Suppose there's a communal meal in a secular workplace, at which some of the food is reliably kosher. Now suppose that right before anyone takes any food, one of the participants, to general assent, says grace, including a line like "We consecrate this food to Jesus Christ." Is there any problem with consuming any of the food after that?

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    Did they really say that? I have never heard of such a grace. The standard text I believe is: "Bless us, O Lord, and these thy gifts which we are about to receive from thy bounty through Christ our Lord." Or do you think that is the same thing?
    – Jeremy
    Dec 16, 2010 at 13:49
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    Jeremy, I framed the question as a hypothetical, darn it! I don't remember the exact formula I heard, but it was definitely longer (perhaps 3X) than the one you quote, it definitely mentioned Jesus at least twice, and I'm pretty sure that there was a consecration of the food to him.
    – Isaac Moses
    Dec 16, 2010 at 16:43
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    I don't think consecration of food is a common Christian practise. The usual purpose of a Christian grace (in my experience and reading, anyway) is to thank God for the food, not to dedicate it to him. I suspect this question is purely hypothetical as phrased. (I, as an atheist materialist who doesn't believe in any kind of spellcasting, would still be uncomfortable eating food dedicated to any god. It just wouldn't feel right.)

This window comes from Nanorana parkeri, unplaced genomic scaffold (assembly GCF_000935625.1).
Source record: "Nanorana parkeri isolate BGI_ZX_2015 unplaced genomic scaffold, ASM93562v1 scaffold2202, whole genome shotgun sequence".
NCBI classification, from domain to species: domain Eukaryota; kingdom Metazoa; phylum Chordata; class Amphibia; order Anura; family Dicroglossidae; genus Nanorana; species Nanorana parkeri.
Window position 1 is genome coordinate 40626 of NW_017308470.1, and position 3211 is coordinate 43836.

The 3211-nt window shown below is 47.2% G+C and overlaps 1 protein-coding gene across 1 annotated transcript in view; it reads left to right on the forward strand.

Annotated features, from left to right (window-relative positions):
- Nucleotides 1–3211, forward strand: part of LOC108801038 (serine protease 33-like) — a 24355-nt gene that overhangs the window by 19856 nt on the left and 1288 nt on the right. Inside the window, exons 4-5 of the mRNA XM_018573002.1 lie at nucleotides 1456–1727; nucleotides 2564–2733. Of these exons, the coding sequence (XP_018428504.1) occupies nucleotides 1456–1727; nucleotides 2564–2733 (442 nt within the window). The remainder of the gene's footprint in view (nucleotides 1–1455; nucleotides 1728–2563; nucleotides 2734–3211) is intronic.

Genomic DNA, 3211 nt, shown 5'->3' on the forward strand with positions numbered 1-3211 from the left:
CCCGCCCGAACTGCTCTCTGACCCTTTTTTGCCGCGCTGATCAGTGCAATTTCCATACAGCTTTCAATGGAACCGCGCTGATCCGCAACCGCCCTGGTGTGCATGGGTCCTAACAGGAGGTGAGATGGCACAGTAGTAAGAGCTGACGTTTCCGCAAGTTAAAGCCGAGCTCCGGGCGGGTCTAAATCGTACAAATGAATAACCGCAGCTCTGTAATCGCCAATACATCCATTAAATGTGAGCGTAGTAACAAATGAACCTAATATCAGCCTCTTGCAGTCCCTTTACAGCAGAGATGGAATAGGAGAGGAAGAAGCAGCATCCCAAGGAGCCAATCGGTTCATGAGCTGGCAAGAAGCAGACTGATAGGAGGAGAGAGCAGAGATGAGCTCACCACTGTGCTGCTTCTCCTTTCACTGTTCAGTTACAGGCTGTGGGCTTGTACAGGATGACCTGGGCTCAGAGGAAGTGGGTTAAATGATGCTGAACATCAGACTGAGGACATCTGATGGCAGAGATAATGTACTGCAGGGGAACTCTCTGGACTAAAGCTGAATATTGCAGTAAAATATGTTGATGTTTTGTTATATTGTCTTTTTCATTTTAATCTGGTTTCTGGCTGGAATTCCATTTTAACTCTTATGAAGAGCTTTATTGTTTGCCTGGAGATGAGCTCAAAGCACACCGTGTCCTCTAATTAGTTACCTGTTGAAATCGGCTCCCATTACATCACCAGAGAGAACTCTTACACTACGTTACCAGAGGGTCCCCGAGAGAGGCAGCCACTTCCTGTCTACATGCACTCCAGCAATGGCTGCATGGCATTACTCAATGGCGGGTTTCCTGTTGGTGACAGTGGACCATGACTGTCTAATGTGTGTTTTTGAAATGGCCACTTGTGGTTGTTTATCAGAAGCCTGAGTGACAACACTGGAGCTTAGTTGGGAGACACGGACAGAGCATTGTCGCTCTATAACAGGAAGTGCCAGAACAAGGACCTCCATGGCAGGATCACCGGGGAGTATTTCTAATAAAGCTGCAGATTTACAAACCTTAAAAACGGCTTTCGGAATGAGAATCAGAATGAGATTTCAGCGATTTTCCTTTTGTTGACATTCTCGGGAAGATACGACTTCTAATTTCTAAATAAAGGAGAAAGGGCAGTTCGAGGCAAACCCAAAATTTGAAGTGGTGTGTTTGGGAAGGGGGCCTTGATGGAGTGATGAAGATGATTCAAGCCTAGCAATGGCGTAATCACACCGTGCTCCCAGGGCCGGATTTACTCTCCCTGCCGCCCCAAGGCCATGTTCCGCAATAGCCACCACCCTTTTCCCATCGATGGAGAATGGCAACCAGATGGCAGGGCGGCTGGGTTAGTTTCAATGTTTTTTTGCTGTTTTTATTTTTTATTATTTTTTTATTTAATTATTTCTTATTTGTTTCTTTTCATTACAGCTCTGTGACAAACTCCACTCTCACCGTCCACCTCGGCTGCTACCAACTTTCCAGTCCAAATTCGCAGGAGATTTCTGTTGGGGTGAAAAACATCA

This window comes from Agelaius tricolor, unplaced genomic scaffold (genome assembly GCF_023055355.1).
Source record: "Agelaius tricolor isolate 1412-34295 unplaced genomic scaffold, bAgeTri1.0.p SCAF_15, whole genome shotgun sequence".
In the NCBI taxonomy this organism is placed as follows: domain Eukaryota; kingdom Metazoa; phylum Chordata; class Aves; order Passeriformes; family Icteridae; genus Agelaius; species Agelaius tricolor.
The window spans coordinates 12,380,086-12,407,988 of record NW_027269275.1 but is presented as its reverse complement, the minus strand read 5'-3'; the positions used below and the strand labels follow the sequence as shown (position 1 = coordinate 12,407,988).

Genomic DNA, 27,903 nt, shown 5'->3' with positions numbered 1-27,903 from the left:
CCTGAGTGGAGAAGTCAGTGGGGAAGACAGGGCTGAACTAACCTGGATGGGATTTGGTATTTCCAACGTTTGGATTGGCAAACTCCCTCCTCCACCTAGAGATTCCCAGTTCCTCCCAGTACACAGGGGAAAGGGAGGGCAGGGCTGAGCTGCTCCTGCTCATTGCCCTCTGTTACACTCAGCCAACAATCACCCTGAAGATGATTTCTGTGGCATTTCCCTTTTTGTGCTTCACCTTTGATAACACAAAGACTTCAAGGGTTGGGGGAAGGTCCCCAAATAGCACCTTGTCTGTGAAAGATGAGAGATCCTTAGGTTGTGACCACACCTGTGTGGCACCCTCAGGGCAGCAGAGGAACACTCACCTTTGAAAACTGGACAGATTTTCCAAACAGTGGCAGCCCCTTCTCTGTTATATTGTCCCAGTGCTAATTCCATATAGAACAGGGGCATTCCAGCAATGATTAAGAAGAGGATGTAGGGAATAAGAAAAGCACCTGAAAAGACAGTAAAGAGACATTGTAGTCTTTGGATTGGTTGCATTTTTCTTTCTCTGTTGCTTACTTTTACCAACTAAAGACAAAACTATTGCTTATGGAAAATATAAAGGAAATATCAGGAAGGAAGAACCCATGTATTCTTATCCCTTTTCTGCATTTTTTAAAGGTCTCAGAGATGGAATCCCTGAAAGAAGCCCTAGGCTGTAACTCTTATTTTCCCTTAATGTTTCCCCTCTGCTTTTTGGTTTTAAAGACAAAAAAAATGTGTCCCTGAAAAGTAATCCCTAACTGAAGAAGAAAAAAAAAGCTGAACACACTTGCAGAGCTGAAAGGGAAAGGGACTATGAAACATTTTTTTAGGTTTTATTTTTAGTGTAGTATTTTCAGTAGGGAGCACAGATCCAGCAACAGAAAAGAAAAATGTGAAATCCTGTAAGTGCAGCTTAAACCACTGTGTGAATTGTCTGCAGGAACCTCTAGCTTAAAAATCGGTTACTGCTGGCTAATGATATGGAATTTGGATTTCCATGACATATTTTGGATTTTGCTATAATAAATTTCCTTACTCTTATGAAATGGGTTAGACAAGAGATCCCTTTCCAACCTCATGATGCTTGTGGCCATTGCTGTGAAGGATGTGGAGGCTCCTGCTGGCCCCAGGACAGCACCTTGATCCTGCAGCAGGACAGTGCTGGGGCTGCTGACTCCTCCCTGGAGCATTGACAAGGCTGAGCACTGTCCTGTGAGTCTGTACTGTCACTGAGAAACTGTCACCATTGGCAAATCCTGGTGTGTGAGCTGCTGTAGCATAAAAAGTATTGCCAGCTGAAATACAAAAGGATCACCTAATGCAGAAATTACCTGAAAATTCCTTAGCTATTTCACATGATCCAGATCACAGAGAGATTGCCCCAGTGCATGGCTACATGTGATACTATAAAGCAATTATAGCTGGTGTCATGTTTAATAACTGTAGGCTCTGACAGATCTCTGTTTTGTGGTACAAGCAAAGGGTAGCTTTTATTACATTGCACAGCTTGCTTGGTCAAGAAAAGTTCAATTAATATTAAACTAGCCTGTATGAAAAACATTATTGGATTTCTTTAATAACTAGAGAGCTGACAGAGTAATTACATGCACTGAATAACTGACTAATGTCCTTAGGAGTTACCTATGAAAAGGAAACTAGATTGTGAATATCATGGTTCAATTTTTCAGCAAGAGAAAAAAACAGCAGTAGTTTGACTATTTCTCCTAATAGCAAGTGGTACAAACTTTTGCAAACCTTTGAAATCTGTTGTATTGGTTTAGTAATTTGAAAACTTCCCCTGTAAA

– TRiG
    Nov 21, 2011 at 2:34
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    I've heard of thanking Jesus Christ, but not consecrating the food to Him, although, it is possible some far-right Christian religions might do this.
    – DataGirl
    Jan 13, 2012 at 18:17
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    Better: Nice Christian couple says this on their hot food served to them at a kosher restaurant. Are the Keilim now Treif?
    – Double AA
    May 9, 2014 at 19:25

1 Answer 1


There's a rule that "you can't prohibit that which does not belong to you." A pagan can go deify my cow and bow down to it all he wants; he can even slaughter it to his idol; if it's my cow, he did nothing and you can derive benefit from the cow. So the first and major question is, who owned the food in this situation, and who consecrated it? Moreover, what does "consecration" mean? Is that the act of sacrifice, or merely designating it for sacrifice? (The latter wouldn't prohibit it.)

From Rambam's Laws of Foreign Worship and Heathen Practices, Chapter 8:

לפיכך הגויים העובדים את ההרים, ואת הגבעות, ואת האילנות הנטועין מתחילתן לפירות, ואת המעיינות הנובעים לרבים, ואת הבהמה--הרי אלו מותרין בהנאה; ומותר לאכול אותן הפירות שנעבדו במקום גדילתן, ואותה הבהמה. ואין צריך לומר, בהמה שהוקצת לעבודה זרה, שהיא מותרת באכילה: בין שהקצוה לעובדה, בין שהקצוה להקריבה--הרי זו מותרת.

ב במה דברים אמורים שאין הבהמה נאסרת, בשלא עשה בה מעשה לשם עבודה זרה; אבל אם עשה בה מעשה כל שהוא, אסרה. כיצד, כגון ששחט בה סימן לעבודה זרה. עשה אותה חליפין לעבודה זרה, אסרה; וכן חליפי חליפין: מפני שנעשת כדמי עבודה זרה.